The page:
Judgments in Russia: Memorial has to close Moscow headquarters


As of: 12/29/2021 1:59 p.m.

Just one day after the Russian Supreme Court decided to dissolve the human rights organization Memorial, the next judge’s verdict follows: The organization’s headquarters in Moscow must close.

It was only on Tuesday that the Russian Supreme Court decided to end the human rights organization Memorial, and further steps are already being taken: the organization’s headquarters in Moscow and its archives have to close.

This order is also based on a court order following an application by the Public Prosecutor’s Office. In mid-November, she also applied for Memorial to be dissolved. There were protests against the closure in front of the headquarters building.

Organization wants to challenge judgments

With the ruling on Wednesday, the judges saw it as proven that Memorial had violated the law applicable in Russia for so-called foreign agents. Organizations financed by foreign sources must identify themselves as such. The attorney general had accused the human rights defenders of failing to indicate in all publications that Memorial is classified as a “foreign agent”. She also accused the organization of being close to “extremism and terrorism” because of its commitment to political prisoners.

Memorial rejected all allegations and spoke of “political decisions” both after the verdict for the dissolution of its own organization and after the headquarters were ordered to be closed. Memorial wants to take action against both judges’ rulings and, if necessary, go to the European Court of Human Rights.

International criticism of Russia’s actions

Russia’s decision to force Memorial to dissolve had met with sharp international criticism. The Foreign Office said the verdict “contradicts international obligations to protect basic civil rights, which Russia has also entered into”. It withdrew “the voice of victims of oppression and repression”. The EU and the US also condemned Russia’s actions.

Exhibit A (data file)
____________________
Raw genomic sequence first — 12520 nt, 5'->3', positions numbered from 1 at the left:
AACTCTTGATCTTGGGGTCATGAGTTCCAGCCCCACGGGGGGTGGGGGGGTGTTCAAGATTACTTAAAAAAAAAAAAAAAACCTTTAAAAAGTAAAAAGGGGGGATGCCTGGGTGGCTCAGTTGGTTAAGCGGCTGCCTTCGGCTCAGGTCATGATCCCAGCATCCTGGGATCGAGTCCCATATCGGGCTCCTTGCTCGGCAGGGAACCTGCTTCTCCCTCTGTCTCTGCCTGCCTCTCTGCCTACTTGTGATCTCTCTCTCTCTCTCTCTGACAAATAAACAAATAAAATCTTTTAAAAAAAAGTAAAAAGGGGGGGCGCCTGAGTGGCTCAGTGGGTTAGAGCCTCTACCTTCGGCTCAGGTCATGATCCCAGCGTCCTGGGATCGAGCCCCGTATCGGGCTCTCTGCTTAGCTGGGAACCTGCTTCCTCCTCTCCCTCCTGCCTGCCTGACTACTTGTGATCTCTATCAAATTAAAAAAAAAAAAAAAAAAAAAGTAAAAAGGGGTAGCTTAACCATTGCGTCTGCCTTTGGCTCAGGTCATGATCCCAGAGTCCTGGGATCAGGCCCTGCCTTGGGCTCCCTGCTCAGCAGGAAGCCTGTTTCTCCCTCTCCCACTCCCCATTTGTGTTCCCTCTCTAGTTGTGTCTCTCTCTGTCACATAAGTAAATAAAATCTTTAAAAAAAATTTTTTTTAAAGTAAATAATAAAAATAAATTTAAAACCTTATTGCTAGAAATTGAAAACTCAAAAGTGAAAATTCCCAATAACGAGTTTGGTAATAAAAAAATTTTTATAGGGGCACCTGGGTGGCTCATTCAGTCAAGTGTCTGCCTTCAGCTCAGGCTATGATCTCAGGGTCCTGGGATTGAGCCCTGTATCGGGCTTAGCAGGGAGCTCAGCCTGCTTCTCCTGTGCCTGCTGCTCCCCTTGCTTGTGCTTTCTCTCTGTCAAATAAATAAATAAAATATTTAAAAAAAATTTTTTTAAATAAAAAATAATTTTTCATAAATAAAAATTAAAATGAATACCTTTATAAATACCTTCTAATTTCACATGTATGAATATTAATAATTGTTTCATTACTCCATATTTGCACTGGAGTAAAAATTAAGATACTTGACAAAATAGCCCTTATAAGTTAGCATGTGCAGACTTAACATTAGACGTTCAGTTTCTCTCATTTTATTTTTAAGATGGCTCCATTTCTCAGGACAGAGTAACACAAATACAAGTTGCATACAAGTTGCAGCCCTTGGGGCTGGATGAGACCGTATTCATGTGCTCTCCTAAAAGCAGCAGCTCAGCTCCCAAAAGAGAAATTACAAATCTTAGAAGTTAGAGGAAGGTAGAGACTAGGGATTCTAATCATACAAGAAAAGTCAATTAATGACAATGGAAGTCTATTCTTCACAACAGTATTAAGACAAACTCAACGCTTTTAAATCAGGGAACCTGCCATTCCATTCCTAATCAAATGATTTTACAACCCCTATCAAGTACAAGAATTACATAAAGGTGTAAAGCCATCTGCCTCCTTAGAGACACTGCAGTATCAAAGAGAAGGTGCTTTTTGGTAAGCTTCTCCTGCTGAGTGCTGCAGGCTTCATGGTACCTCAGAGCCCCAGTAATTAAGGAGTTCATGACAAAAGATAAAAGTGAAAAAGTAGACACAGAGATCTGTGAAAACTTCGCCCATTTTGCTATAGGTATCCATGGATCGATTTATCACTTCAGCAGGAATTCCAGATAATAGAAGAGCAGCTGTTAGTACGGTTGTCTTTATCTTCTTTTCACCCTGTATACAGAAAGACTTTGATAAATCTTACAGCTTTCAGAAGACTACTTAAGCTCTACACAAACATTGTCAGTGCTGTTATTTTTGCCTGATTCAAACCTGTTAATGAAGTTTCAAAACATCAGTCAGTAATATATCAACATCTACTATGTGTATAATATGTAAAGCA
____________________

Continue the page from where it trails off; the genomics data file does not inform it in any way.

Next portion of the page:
Now the International Auschwitz Committee joined the criticism. However, its Vice President Christoph Heubner emphasized:

The attempt by the Russian authorities to turn back time and destroy the idea and work of Memorial will not succeed.

Memorial as a “moral authority”

Memorial has become a moral authority beyond Russia, “highlighting the crimes of the Stalinist purges and restoring hope and dignity to many victims and their families,” Heubner said.

Memorial was founded in the Soviet times, in 1988. The organization works to come to terms with political persecution and the Stalin terror in the Soviet Union and to rehabilitate those affected. In addition, its members are committed to safeguarding human rights, for example on the Crimea peninsula, which has been annexed by Russia, or in the North Caucasus.


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